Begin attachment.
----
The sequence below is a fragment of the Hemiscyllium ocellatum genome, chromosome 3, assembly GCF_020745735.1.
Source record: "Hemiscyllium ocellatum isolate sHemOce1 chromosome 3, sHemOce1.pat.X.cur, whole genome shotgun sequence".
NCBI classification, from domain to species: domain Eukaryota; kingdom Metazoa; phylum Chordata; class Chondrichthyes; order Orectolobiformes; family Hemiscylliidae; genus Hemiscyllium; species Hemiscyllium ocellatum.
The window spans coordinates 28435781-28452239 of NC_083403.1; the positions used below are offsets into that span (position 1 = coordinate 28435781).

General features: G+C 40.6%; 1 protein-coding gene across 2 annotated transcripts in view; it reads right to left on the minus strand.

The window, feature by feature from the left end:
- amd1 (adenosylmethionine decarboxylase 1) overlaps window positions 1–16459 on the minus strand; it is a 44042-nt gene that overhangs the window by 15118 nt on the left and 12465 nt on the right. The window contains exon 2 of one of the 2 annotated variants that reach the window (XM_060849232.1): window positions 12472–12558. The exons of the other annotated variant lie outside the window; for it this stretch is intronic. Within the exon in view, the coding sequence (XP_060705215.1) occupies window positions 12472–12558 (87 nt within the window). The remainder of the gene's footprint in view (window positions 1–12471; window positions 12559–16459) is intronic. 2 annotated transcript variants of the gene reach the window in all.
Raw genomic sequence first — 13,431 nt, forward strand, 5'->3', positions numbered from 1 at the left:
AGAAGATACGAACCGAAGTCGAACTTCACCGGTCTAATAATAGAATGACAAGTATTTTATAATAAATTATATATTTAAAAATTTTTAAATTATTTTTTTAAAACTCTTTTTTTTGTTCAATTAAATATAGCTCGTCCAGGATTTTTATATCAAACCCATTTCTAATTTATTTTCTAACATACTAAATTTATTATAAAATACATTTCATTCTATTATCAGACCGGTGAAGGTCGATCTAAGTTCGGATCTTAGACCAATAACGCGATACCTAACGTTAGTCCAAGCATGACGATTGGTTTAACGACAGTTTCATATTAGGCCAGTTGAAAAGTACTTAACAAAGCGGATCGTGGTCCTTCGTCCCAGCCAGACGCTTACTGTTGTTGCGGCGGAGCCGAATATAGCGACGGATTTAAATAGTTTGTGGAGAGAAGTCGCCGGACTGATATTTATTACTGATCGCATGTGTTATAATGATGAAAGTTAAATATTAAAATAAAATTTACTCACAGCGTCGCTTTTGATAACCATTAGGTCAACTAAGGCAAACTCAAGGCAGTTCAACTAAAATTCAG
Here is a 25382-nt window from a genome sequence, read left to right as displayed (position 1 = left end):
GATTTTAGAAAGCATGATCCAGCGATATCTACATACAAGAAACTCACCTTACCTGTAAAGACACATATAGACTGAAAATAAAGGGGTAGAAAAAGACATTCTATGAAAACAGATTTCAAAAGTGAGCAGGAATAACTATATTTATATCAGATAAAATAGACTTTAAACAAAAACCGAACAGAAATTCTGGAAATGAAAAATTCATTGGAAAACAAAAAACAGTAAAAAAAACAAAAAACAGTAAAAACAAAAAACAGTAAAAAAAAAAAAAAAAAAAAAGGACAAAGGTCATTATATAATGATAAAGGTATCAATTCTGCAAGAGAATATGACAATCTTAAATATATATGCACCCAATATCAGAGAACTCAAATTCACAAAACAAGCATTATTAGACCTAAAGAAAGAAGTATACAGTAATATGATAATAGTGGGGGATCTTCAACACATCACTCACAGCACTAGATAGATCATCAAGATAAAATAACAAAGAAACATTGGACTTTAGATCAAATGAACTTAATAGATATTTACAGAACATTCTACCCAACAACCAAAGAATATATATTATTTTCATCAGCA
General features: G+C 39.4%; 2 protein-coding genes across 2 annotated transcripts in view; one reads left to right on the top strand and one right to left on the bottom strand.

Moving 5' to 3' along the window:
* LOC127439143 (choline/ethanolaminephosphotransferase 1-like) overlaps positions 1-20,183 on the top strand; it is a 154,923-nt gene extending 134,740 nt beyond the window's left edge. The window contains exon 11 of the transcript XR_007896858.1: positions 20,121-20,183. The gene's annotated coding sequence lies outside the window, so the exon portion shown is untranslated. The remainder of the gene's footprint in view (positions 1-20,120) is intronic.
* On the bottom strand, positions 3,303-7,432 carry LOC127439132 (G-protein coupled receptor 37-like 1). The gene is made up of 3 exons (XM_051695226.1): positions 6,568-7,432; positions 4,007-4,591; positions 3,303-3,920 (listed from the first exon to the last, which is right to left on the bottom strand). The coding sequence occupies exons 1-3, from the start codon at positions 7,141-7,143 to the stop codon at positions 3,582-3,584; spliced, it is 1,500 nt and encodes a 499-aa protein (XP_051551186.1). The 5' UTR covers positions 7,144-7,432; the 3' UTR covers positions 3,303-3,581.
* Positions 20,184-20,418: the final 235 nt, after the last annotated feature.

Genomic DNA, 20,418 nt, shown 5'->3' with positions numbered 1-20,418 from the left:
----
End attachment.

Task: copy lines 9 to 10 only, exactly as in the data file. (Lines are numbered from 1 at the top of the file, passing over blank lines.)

AGAAGATACGAACCGAAGTCGAACTTCACCGGTCTAATAATAGAATGACAAGTATTTTATAATAAATTATATATTTAAAAATTTTTAAATTATTTTTTTAAAACTCTTTTTTTTGTTCAATTAAATATAGCTCGTCCAGGATTTTTATATCAAACCCATTTCTAATTTATTTTCTAACATACTAAATTTATTATAAAATACATTTCATTCTATTATCAGACCGGTGAAGGTCGATCTAAGTTCGGATCTTAGACCAATAACGCGATACCTAACGTTAGTCCAAGCATGACGATTGGTTTAACGACAGTTTCATATTAGGCCAGTTGAAAAGTACTTAACAAAGCGGATCGTGGTCCTTCGTCCCAGCCAGACGCTTACTGTTGTTGCGGCGGAGCCGAATATAGCGACGGATTTAAATAGTTTGTGGAGAGAAGTCGCCGGACTGATATTTATTACTGATCGCATGTGTTATAATGATGAAAGTTAAATATTAAAATAAAATTTACTCACAGCGTCGCTTTTGATAACCATTAGGTCAACTAAGGCAAACTCAAGGCAGTTCAACTAAAATTCAG
Here is a 25382-nt window from a genome sequence, read left to right as displayed (position 1 = left end):